A History of Silk
With origins dating back to 6000 BC, silk is still considered the most luxurious and elegant fabric in the world.
Silk is adored by many as the most luxurious fabric in the world. The feel of silk fabric is sumptuous, smooth and luxurious, and it has an elegant drape, spilling like pools of water, making it ideal for the most special occasions including weddings and ultra-formal events. Silk fabric is also breathtaking in sensual lingerie and many types of apparel including shirts,ties,blouses, dresses, couture, pajamas, robes, suits and skirts. Whatever its application, silk brings an essence of high end luxury to any garment. Silk's unique and unparalleled luster and drape transform any garment into something exceptional. Silk also has décor possibilities and is used inupholstery, wall coverings, draperies,rugs,bedding and wall hangings.
Silk is a natural protein fiber cultivated from the cocoon of mulberry silkworm larvae. Silk moths lay eggs and when the eggs hatch, the caterpillars are fed only fresh mulberry leaves. About 30 days after hatching, the silkworms begin spinning their cocoons. Each cocoon yields 1,000 yards of raw silk thread, which is then spun to produce a “yarn” of silk. The process is time-consuming and delicate, which explains the high cost of silk. It takes 5500 silkworms to produce 1 kilogram of silk.
Silk's origins date back to 6000 BC, when the wife of the Yellow Emperor, Xi Ling-Shi, went for a walk and noticed the eye-catching threads attached to the worms eating the leaves of the mulberry plants. Historians disagree about how long it took before Xi Ling-Shi realized the silkworms’ cocoons could be harvested into silk, but one version describes the Empress dropping a cocoon into her tea and watching it unravel into silken threads. (In silk production cocoons are placed in hot water to free the silk filaments). China maintained a monopoly on silk trade for thousands of years and created a trade system eventually extending as far west as Europe and Africa, known as the Silk Road.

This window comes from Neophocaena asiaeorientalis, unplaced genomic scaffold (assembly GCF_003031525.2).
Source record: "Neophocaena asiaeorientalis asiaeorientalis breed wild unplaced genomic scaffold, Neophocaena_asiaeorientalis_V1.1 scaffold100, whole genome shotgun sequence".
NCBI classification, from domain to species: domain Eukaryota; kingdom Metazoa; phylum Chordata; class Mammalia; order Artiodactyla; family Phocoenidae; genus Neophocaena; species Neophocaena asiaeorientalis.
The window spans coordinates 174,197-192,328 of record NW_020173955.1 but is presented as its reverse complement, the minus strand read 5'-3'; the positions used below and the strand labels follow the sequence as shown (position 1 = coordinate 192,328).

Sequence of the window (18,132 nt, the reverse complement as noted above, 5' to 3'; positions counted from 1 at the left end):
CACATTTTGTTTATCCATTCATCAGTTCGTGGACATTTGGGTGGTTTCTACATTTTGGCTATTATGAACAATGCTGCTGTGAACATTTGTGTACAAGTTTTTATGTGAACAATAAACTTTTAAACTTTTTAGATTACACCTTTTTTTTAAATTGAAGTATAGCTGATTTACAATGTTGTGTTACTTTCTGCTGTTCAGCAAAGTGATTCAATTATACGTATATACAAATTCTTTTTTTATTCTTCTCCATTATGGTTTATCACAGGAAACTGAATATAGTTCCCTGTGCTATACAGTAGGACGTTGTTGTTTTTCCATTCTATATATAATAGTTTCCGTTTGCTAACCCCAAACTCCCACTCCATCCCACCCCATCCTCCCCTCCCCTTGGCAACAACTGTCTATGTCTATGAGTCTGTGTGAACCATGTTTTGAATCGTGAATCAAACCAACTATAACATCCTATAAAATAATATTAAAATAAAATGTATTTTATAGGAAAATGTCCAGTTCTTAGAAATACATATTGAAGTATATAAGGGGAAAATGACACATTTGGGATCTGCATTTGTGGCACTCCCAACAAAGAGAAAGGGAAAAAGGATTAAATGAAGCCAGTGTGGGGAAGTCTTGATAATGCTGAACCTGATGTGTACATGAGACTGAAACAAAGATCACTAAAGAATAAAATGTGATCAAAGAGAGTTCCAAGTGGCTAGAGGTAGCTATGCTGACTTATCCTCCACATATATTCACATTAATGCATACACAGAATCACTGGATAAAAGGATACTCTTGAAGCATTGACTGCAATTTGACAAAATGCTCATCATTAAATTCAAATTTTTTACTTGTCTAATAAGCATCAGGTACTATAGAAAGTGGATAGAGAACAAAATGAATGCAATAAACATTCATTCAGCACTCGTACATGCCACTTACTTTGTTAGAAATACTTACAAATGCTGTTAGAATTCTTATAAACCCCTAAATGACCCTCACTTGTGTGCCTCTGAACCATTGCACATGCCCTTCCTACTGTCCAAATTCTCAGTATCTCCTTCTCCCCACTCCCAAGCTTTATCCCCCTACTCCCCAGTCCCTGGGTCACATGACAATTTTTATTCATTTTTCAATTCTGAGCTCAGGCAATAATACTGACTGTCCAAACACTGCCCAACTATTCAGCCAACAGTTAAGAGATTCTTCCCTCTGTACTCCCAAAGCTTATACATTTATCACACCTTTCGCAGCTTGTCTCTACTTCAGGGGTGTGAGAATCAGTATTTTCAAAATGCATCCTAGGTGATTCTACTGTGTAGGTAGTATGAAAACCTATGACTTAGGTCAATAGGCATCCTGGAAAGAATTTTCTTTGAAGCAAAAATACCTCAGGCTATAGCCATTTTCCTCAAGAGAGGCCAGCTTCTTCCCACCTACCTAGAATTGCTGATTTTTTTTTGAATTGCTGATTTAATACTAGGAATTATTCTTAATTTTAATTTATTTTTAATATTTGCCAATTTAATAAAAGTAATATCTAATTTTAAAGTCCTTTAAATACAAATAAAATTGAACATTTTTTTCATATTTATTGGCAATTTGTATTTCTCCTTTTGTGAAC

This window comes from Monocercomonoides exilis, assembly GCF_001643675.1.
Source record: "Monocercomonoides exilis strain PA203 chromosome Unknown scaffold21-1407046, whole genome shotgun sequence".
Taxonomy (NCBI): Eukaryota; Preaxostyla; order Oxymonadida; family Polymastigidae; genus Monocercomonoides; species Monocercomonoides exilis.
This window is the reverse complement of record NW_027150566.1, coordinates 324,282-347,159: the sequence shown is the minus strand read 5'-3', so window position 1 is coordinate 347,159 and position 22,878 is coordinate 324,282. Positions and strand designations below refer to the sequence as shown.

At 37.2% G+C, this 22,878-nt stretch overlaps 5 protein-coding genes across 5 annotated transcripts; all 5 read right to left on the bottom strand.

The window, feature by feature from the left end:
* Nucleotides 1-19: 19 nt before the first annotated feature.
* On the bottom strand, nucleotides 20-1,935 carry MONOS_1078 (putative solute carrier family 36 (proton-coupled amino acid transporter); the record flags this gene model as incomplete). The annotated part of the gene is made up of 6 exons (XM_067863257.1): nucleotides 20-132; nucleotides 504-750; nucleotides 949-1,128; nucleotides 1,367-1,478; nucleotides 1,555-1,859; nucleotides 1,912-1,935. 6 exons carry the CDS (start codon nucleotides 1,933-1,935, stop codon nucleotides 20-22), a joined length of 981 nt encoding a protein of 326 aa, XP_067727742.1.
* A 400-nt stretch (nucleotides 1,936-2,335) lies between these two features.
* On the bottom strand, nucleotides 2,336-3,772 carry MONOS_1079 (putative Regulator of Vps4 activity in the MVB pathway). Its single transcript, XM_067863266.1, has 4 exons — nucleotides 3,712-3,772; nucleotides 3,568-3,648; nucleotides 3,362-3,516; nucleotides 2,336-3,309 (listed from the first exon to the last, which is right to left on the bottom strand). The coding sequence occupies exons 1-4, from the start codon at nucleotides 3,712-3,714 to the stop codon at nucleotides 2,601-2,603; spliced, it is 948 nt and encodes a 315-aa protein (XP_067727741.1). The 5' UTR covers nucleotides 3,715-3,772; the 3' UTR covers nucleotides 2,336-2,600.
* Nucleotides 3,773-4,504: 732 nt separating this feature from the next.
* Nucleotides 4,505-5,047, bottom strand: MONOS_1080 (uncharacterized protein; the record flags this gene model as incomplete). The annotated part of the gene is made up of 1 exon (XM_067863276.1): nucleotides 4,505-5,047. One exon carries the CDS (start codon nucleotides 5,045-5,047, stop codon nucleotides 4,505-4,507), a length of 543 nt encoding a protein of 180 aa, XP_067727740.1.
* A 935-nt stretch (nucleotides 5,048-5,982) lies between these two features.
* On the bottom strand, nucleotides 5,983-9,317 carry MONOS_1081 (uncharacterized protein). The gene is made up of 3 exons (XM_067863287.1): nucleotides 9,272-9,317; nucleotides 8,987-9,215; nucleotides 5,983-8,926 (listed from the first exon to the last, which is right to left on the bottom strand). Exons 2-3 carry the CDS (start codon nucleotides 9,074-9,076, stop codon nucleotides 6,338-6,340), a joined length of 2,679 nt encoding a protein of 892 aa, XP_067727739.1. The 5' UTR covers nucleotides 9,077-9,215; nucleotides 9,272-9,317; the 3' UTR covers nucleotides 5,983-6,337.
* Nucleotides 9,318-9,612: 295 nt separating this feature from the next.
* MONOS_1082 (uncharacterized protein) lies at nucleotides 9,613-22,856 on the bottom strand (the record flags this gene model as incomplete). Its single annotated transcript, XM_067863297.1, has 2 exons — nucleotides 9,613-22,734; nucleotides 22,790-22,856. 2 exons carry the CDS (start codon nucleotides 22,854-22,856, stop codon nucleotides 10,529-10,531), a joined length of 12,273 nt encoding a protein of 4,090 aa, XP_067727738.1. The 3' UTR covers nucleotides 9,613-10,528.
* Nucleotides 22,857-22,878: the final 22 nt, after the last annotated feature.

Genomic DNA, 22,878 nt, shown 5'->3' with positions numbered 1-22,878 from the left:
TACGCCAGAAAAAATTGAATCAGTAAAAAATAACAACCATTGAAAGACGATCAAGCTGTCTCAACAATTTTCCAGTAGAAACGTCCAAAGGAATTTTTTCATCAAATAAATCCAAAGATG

TheEmperors of China tried to keep knowledge ofsericulture (silk farming) secret to maintain their country’s monopoly on silk production. Still, sericulture reachedKorea around 200 BC, and by AD 140 had been established in India which is now the second largest silk producer in the world. China is still the world’s largest silk producer, responsible for 54% of all production.
By the 17th century, sericulture had taken hold in North America when KingJames I introduced silk-growing to the American colonies around 1619: the official reason being to discouragetobacco planting. During World War II, silk prices increased astronomically and US industry began to look for substitutes, which led to the use of synthetics such asnylon. Silk stockings for women were replaced by nylon stockings which are still popular today. Synthetic silks have also been made fromlyocell, a type ofcellulose fiber which easily passes as real silk and which has the added benefit of being environmentally friendly.
Silk’s low conductivity keeps warm air close to the skin during cold weather, while its great absorbency wicks moisture away during summer. Silk'sabsorbency makes it comfortable to wear in warm weather and it is one of the most comfortable and elegant fabrics available, with a multitude of apparel and décor uses and a rich and compelling history.